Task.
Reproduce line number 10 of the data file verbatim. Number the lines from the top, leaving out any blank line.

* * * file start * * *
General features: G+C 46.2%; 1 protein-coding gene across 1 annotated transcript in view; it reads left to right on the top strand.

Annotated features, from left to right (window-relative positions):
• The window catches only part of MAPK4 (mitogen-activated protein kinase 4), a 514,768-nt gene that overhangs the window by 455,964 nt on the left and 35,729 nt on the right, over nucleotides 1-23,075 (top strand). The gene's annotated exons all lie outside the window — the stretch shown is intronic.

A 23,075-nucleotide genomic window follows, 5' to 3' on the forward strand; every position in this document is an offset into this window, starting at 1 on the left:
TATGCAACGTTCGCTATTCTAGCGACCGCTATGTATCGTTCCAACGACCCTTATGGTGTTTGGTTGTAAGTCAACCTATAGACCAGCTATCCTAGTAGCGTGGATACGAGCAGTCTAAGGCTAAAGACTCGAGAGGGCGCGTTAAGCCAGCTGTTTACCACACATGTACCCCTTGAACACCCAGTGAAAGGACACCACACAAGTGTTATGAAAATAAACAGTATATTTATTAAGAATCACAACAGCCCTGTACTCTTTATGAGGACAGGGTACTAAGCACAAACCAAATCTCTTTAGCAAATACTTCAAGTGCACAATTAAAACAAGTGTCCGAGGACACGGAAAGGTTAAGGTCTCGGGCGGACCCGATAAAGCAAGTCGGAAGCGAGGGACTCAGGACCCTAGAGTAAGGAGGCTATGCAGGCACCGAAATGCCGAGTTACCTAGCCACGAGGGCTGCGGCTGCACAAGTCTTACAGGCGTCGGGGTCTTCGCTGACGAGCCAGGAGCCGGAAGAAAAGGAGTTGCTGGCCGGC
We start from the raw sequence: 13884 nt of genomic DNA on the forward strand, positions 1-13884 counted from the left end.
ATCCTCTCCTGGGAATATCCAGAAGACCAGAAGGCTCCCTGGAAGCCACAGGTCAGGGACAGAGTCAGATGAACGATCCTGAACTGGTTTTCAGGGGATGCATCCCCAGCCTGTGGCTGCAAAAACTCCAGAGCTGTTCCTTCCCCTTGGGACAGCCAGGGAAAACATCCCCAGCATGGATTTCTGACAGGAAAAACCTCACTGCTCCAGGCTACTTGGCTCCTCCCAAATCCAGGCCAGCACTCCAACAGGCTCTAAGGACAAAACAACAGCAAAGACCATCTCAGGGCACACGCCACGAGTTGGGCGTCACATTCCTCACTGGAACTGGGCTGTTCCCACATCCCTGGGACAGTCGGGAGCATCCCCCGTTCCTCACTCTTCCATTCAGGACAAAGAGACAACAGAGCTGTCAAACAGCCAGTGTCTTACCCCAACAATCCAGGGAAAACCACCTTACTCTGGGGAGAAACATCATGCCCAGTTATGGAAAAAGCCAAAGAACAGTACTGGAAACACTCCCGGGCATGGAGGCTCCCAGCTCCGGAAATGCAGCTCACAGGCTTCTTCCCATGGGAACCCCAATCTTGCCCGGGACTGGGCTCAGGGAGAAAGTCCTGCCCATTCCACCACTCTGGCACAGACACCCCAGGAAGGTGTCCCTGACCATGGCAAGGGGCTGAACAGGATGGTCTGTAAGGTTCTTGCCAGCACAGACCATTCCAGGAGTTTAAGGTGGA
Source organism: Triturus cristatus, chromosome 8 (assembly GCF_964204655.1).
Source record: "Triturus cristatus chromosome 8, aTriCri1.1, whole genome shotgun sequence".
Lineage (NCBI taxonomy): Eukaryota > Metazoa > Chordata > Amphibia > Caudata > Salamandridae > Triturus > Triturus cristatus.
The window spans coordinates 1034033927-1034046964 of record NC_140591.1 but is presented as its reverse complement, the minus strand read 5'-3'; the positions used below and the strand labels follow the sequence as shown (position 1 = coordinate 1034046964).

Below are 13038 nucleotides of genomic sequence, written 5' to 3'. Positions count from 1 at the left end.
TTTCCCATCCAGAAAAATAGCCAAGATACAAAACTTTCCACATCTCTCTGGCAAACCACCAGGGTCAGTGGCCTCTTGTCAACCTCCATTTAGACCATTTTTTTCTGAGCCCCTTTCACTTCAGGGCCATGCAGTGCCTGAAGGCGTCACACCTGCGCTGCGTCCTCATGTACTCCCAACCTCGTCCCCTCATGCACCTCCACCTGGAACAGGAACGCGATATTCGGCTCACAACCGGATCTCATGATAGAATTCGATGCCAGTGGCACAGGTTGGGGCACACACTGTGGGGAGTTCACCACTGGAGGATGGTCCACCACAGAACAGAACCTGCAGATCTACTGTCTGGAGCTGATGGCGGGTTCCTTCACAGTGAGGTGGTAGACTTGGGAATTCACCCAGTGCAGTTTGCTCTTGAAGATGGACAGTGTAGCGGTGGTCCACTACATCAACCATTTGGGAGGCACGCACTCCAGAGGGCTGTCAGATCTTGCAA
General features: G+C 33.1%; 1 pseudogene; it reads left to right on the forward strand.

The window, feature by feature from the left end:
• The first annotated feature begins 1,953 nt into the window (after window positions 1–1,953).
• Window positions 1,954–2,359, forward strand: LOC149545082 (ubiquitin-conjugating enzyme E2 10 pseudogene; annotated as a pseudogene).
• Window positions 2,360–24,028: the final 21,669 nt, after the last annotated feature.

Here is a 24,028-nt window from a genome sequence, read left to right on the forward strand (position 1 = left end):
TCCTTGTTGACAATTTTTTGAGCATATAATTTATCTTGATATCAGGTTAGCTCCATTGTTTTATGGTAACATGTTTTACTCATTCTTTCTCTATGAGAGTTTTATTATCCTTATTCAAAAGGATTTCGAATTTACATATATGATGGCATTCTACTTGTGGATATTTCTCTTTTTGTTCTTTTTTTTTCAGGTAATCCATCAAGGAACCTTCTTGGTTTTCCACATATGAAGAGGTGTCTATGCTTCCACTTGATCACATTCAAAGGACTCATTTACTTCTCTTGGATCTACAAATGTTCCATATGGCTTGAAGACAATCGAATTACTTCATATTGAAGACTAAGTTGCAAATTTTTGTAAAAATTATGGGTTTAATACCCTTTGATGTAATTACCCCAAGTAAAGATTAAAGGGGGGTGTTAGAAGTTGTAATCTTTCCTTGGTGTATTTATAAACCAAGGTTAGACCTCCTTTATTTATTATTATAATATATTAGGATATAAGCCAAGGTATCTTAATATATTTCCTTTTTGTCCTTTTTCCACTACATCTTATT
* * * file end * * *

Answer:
Lineage (NCBI taxonomy): Eukaryota > Metazoa > Chordata > Amphibia > Caudata > Salamandridae > Triturus > Triturus cristatus.